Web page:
John of Hildesheim continues the story of the wise men: "after many years" a Star appears above the cities in which the kings dwell just before Christmas, indicating to them that their lives were nearing an end. "Then with one consent they built, at the Hill of Vaws, a fair and large tomb, and there the three Holy Kings...died and were buried in the same tomb by their sorrowing people." If we were to assume that this actually happened, that all three died at the same place at the same time, it might have been in the mid-first century (since the kings were adults already in Bethlehem). If so, the kings had little more than two centuries of rest in their tomb before beginning another journey. Their tour director would be Helena, the mother of Constantine and now St. Helena. After 323-324, when he defeated his last rival, Constantine began rebuilding the city of Byzantium. He rededicated it as Constantinople in the year 330. One of the new buildings was the church Saint Sophia (Holy Wisdom), the first of three that would have that name. In the same period, Helena went to the Holy Land and collected various relics, including the true cross, and brought them home to Constantinople (see Cynewulf for an unusual retelling of this). The relics of the wise men were among her trophies: "Queen Helen...began to think greatly of the bodies of these three kings, and she arrayed herself, and accompanied by many attendants, went into the Land of Ind...after she had found the bodies of Melchior, Balthazar, and Casper, Queen Helen put them into one chest and ornamented it with great riches, and she brought them into Constantinople...and laid them in a church that is called Saint Sophia."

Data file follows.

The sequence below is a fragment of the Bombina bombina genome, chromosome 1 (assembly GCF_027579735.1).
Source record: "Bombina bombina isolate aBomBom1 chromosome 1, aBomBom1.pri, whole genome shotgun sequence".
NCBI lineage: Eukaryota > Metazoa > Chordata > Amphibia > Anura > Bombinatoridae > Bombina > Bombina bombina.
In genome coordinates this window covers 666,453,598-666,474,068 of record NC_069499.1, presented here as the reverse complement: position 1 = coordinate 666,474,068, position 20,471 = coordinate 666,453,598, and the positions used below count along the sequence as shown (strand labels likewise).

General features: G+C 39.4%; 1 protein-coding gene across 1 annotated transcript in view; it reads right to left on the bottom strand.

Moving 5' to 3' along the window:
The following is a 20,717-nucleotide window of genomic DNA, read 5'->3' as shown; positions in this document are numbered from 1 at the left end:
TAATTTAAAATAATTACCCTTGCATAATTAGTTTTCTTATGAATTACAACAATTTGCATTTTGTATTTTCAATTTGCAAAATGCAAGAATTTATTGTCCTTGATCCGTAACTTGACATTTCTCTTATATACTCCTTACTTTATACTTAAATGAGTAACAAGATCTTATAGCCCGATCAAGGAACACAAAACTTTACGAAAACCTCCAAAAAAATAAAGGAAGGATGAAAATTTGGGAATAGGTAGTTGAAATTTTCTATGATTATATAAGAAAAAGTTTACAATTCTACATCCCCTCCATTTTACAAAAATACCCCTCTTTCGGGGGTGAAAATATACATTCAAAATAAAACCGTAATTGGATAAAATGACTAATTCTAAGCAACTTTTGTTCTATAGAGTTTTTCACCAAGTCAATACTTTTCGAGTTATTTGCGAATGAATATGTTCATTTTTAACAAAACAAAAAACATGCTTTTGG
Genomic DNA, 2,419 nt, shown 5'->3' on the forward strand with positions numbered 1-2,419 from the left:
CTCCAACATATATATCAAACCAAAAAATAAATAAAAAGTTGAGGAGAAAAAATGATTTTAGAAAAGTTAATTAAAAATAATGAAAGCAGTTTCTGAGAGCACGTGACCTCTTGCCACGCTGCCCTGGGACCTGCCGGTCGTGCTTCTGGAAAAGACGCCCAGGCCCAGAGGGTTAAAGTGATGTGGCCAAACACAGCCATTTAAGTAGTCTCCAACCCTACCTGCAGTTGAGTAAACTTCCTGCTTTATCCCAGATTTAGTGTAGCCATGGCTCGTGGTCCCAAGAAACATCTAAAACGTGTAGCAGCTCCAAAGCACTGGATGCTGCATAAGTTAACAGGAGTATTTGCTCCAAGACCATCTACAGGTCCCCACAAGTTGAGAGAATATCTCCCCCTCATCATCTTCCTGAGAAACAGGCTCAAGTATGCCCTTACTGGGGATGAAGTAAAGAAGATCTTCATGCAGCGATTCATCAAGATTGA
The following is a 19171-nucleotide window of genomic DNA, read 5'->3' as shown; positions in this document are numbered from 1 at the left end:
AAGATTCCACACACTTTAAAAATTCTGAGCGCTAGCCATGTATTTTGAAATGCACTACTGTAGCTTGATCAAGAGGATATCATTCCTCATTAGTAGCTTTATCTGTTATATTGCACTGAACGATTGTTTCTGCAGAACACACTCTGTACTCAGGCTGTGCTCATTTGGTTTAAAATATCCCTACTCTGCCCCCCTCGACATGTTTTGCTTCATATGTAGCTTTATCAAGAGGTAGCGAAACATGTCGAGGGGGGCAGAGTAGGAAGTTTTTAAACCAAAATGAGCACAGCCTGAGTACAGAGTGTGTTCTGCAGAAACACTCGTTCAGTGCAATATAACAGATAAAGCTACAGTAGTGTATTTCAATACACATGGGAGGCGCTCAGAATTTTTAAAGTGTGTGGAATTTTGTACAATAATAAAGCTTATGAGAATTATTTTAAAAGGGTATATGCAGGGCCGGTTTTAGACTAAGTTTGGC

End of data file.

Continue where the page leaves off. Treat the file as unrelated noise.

John of Hildesheim is rather brief about the wise men's later career. On Constantine's death, he says a persecution of Christians led to the relics being moved by the emperor Mauricius, who had them placed in a church in Milan. This may refer to the attempted pagan restoration under Julian (361-363), but Mauricius is a bit later (582-602). Much later, Frederick I, the Holy Roman Emperor, was at war in Italy and requested aid against Milan, which the Archbishop of Cologne Rainald von Dassel provided in the form of an army. The grateful Frederick rewarded him with the relics of the wise men in 1164. And to Cologne the relics were taken, and there--whoever the bones belong to--they remain today. more